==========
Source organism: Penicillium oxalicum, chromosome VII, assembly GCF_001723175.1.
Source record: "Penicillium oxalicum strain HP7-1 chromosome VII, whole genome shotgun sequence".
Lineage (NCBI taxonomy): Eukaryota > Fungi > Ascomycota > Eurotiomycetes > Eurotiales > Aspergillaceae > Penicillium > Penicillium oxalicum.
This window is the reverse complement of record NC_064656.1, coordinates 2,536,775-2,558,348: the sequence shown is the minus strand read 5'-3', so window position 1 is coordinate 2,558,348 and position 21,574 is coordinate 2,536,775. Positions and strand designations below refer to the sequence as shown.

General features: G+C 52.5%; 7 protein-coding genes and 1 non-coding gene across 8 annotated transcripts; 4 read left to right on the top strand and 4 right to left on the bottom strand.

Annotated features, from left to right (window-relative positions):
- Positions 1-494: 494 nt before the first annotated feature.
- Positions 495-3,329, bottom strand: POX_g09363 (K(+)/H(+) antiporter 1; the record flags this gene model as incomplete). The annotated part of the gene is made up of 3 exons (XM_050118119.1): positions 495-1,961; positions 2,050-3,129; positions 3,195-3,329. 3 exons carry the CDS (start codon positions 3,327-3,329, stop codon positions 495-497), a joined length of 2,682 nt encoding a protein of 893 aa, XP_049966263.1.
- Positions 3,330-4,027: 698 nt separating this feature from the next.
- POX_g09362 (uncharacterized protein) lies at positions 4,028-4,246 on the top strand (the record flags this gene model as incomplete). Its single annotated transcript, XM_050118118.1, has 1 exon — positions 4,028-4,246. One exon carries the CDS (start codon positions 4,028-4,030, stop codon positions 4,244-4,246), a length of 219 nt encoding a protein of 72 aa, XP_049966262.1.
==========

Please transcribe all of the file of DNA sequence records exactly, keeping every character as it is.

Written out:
Source organism: Penicillium oxalicum, chromosome VII, assembly GCF_001723175.1.
Source record: "Penicillium oxalicum strain HP7-1 chromosome VII, whole genome shotgun sequence".
Lineage (NCBI taxonomy): Eukaryota > Fungi > Ascomycota > Eurotiomycetes > Eurotiales > Aspergillaceae > Penicillium > Penicillium oxalicum.
This window is the reverse complement of record NC_064656.1, coordinates 2,536,775-2,558,348: the sequence shown is the minus strand read 5'-3', so window position 1 is coordinate 2,558,348 and position 21,574 is coordinate 2,536,775. Positions and strand designations below refer to the sequence as shown.

General features: G+C 52.5%; 7 protein-coding genes and 1 non-coding gene across 8 annotated transcripts; 4 read left to right on the top strand and 4 right to left on the bottom strand.

Annotated features, from left to right (window-relative positions):
- Positions 1-494: 494 nt before the first annotated feature.
- Positions 495-3,329, bottom strand: POX_g09363 (K(+)/H(+) antiporter 1; the record flags this gene model as incomplete). The annotated part of the gene is made up of 3 exons (XM_050118119.1): positions 495-1,961; positions 2,050-3,129; positions 3,195-3,329. 3 exons carry the CDS (start codon positions 3,327-3,329, stop codon positions 495-497), a joined length of 2,682 nt encoding a protein of 893 aa, XP_049966263.1.
- Positions 3,330-4,027: 698 nt separating this feature from the next.
- POX_g09362 (uncharacterized protein) lies at positions 4,028-4,246 on the top strand (the record flags this gene model as incomplete). Its single annotated transcript, XM_050118118.1, has 1 exon — positions 4,028-4,246. One exon carries the CDS (start codon positions 4,028-4,030, stop codon positions 4,244-4,246), a length of 219 nt encoding a protein of 72 aa, XP_049966262.1.